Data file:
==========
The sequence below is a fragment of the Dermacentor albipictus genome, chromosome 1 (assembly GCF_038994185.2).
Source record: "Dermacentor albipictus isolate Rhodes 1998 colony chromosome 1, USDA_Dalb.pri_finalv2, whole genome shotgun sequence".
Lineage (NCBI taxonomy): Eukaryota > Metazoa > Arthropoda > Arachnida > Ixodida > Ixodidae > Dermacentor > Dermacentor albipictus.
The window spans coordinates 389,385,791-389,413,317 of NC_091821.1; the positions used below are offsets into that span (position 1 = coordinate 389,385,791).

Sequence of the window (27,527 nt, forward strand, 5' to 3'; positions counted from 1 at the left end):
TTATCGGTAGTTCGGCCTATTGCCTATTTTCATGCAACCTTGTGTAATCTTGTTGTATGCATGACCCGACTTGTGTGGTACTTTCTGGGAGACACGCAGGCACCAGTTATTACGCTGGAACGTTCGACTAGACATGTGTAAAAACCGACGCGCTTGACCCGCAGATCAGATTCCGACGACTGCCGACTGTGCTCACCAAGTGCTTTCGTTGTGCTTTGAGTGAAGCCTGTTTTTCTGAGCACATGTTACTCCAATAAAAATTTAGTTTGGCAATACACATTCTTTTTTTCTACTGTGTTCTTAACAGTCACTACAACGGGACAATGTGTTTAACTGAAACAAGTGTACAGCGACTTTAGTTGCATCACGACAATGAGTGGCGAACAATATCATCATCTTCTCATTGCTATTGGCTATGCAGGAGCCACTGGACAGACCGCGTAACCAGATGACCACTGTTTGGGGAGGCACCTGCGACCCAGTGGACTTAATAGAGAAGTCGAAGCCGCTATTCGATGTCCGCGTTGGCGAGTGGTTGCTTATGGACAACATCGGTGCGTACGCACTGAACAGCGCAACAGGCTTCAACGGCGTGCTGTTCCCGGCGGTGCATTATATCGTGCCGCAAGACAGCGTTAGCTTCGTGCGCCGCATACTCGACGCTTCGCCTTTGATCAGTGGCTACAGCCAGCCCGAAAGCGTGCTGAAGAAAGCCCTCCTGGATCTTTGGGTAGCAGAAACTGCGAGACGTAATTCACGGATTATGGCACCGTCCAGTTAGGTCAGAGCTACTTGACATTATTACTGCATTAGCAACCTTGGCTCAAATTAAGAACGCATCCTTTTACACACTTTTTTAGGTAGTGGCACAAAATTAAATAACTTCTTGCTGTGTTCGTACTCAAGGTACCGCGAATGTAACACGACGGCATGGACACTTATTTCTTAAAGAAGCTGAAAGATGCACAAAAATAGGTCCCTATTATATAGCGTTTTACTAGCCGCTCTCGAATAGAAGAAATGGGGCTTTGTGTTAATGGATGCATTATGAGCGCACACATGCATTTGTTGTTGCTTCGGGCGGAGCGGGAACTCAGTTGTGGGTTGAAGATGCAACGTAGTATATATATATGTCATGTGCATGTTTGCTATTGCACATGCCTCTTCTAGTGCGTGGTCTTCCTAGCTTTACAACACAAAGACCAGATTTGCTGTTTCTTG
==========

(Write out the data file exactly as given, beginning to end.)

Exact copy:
The sequence below is a fragment of the Dermacentor albipictus genome, chromosome 1 (assembly GCF_038994185.2).
Source record: "Dermacentor albipictus isolate Rhodes 1998 colony chromosome 1, USDA_Dalb.pri_finalv2, whole genome shotgun sequence".
Lineage (NCBI taxonomy): Eukaryota > Metazoa > Arthropoda > Arachnida > Ixodida > Ixodidae > Dermacentor > Dermacentor albipictus.
The window spans coordinates 389,385,791-389,413,317 of NC_091821.1; the positions used below are offsets into that span (position 1 = coordinate 389,385,791).

Sequence of the window (27,527 nt, forward strand, 5' to 3'; positions counted from 1 at the left end):
TTATCGGTAGTTCGGCCTATTGCCTATTTTCATGCAACCTTGTGTAATCTTGTTGTATGCATGACCCGACTTGTGTGGTACTTTCTGGGAGACACGCAGGCACCAGTTATTACGCTGGAACGTTCGACTAGACATGTGTAAAAACCGACGCGCTTGACCCGCAGATCAGATTCCGACGACTGCCGACTGTGCTCACCAAGTGCTTTCGTTGTGCTTTGAGTGAAGCCTGTTTTTCTGAGCACATGTTACTCCAATAAAAATTTAGTTTGGCAATACACATTCTTTTTTTCTACTGTGTTCTTAACAGTCACTACAACGGGACAATGTGTTTAACTGAAACAAGTGTACAGCGACTTTAGTTGCATCACGACAATGAGTGGCGAACAATATCATCATCTTCTCATTGCTATTGGCTATGCAGGAGCCACTGGACAGACCGCGTAACCAGATGACCACTGTTTGGGGAGGCACCTGCGACCCAGTGGACTTAATAGAGAAGTCGAAGCCGCTATTCGATGTCCGCGTTGGCGAGTGGTTGCTTATGGACAACATCGGTGCGTACGCACTGAACAGCGCAACAGGCTTCAACGGCGTGCTGTTCCCGGCGGTGCATTATATCGTGCCGCAAGACAGCGTTAGCTTCGTGCGCCGCATACTCGACGCTTCGCCTTTGATCAGTGGCTACAGCCAGCCCGAAAGCGTGCTGAAGAAAGCCCTCCTGGATCTTTGGGTAGCAGAAACTGCGAGACGTAATTCACGGATTATGGCACCGTCCAGTTAGGTCAGAGCTACTTGACATTATTACTGCATTAGCAACCTTGGCTCAAATTAAGAACGCATCCTTTTACACACTTTTTTAGGTAGTGGCACAAAATTAAATAACTTCTTGCTGTGTTCGTACTCAAGGTACCGCGAATGTAACACGACGGCATGGACACTTATTTCTTAAAGAAGCTGAAAGATGCACAAAAATAGGTCCCTATTATATAGCGTTTTACTAGCCGCTCTCGAATAGAAGAAATGGGGCTTTGTGTTAATGGATGCATTATGAGCGCACACATGCATTTGTTGTTGCTTCGGGCGGAGCGGGAACTCAGTTGTGGGTTGAAGATGCAACGTAGTATATATATATGTCATGTGCATGTTTGCTATTGCACATGCCTCTTCTAGTGCGTGGTCTTCCTAGCTTTACAACACAAAGACCAGATTTGCTGTTTCTTG